Q — The 50th anniversary of Unitatis Redintegratio, the second Vatican Council’s decree on ecumenism just passed. What is your assessment of ecumenical progress among Christians in the past 50 years? In particular, have Catholics and Anglicans moved any closer in their understanding of the Eucharist?

A — It would be impossible to chart in short compass the ecumenical progress that has taken place since Vatican II’s Decree on Ecumenism. The Catholic Church has entered into formal dialogue with all the mainline Christian traditions, both at the international level and often at the national level. Many issues that had been regarded as immensely controversial in respect of Christians in the Reformation traditions no longer seem so problematic. Many Christians have a much higher sacramental awareness than would have been the case before the Decree on Ecumenism, and this would be the case also with “justification,” our Blessed Lady, authority and ministry in the church, and so forth. The veteran Methodist ecumenical theologian, Geoffrey Wainwright (b. 1939) is a great exemplar of ecumenical progress and dialogue. In 2000 he wrote a little book with the title “Is the Reformation Over?” He charts the ecumenical progress that has been made over so many different questions/issues that his answer to the question is “Yes,” but a qualified “Yes.” Divisive issues have been overcome in Wainwright’s careful phrasing “much more than they were.” That is something to be thankful for. There is still a long way to go to overcome barriers and impediments to fuller communion, but so very much has been achieved by the grace of God.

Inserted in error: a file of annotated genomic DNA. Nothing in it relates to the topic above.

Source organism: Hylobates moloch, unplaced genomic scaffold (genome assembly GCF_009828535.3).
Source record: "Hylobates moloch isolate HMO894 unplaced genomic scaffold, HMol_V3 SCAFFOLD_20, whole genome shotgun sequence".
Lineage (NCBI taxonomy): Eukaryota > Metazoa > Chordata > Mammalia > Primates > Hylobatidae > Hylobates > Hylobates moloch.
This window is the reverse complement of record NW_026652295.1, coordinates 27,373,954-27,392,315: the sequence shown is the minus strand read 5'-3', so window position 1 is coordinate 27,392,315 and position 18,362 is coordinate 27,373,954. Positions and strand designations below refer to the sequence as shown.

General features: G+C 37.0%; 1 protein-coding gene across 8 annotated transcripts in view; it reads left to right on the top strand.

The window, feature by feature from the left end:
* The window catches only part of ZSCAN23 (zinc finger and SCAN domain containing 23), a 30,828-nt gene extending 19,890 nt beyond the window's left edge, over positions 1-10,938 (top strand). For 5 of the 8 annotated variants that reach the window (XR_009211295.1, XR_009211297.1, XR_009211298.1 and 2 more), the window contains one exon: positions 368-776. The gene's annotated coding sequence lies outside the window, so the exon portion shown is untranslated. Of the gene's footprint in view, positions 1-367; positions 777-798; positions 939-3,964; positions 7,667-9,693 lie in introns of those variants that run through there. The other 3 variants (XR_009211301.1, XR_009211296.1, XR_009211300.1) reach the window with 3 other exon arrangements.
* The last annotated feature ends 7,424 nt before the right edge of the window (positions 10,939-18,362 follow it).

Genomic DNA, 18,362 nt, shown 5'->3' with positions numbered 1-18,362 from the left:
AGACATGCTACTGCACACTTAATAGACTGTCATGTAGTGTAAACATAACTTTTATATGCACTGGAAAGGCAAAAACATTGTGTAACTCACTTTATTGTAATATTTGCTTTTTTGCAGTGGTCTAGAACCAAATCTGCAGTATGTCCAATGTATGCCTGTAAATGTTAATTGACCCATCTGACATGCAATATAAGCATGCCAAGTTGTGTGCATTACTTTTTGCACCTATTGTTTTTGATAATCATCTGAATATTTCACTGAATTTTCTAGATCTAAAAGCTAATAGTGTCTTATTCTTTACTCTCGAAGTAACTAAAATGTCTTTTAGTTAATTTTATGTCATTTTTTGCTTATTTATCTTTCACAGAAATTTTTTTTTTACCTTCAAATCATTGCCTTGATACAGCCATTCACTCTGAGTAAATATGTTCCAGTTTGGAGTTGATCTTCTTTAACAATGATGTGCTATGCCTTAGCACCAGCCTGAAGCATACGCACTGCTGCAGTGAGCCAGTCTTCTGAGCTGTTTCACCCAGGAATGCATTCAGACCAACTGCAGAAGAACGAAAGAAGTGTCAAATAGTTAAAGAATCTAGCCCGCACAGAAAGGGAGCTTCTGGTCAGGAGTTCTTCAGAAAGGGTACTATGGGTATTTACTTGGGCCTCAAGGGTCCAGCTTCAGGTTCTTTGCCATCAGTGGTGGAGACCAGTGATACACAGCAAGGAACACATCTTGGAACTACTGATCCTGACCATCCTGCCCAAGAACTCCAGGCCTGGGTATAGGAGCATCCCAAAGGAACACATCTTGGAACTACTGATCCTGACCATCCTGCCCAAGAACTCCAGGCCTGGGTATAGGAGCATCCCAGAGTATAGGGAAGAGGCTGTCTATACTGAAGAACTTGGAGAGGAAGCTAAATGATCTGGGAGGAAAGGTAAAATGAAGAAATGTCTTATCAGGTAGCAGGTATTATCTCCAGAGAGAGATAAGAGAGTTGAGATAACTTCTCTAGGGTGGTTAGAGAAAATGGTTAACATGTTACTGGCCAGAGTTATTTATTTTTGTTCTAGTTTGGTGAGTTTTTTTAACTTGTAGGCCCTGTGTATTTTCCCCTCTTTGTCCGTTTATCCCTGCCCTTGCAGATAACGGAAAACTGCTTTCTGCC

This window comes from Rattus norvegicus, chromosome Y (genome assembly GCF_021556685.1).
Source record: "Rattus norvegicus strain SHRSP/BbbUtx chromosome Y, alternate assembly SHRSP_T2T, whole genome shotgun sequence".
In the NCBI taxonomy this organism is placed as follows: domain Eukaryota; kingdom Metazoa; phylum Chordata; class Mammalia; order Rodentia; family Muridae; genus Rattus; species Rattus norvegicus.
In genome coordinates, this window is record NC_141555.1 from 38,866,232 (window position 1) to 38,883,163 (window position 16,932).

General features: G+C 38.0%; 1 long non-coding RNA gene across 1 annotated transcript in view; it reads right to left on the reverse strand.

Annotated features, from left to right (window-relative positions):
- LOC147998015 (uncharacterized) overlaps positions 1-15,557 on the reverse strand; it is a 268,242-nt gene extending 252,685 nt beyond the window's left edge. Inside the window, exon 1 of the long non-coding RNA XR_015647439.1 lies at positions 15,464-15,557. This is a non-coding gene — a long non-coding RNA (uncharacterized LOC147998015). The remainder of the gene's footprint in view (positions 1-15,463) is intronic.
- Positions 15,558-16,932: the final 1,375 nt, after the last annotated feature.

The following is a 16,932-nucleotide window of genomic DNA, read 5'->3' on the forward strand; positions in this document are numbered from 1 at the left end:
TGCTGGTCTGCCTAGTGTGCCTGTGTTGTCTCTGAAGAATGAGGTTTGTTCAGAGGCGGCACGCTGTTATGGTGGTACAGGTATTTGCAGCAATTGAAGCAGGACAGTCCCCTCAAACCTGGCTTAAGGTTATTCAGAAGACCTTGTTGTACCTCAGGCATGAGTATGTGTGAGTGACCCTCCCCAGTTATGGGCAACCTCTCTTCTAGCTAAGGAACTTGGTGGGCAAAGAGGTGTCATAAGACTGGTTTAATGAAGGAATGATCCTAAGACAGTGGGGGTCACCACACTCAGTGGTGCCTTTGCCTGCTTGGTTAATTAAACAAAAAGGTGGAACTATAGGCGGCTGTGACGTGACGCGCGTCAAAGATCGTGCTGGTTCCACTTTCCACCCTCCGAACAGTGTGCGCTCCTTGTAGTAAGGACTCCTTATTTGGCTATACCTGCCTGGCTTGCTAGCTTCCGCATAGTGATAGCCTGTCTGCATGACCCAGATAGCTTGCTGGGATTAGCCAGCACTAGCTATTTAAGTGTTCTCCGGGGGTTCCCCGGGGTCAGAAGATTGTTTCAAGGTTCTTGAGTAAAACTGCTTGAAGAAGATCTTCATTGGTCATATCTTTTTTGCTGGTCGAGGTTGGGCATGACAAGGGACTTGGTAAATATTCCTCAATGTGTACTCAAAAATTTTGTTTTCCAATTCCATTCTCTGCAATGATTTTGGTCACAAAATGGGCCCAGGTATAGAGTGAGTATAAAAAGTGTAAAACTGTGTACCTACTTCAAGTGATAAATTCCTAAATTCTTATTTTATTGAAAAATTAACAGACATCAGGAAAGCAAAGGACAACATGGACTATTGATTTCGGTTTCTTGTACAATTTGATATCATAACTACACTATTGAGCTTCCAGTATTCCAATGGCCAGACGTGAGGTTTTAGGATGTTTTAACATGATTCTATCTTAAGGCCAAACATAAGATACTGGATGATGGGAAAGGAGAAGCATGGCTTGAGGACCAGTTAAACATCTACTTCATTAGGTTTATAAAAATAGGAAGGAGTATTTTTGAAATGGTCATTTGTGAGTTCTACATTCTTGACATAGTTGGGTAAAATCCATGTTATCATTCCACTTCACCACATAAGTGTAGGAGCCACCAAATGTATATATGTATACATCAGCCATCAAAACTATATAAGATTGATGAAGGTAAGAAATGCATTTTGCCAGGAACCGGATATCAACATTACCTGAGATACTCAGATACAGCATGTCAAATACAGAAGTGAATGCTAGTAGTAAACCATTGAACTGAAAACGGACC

When it comes to Anglican-Catholic dialogue on the Eucharist, many good things have occurred.

The first Anglican-Roman Catholic International Commission, set up by both Pope Paul VI and the Archbishop of Canterbury, Michael Ramsey, published an “Agreed Statement on the Eucharist” in 1971.That was a great milestone moving Anglicans and Catholics closer together on the Eucharist, especially on Eucharistic sacrifice and the real presence of Christ.

An examination of individual Anglican theologians writing about the Eucharist today would show enormous progress in Eucharistic understanding between Anglicans and Catholics.
Some of these developments are charted in my “Canterbury Cousins: The Eucharist in Contemporary Anglican Theology” (New York-Mahwah, NJ: Paulist Press, 2007).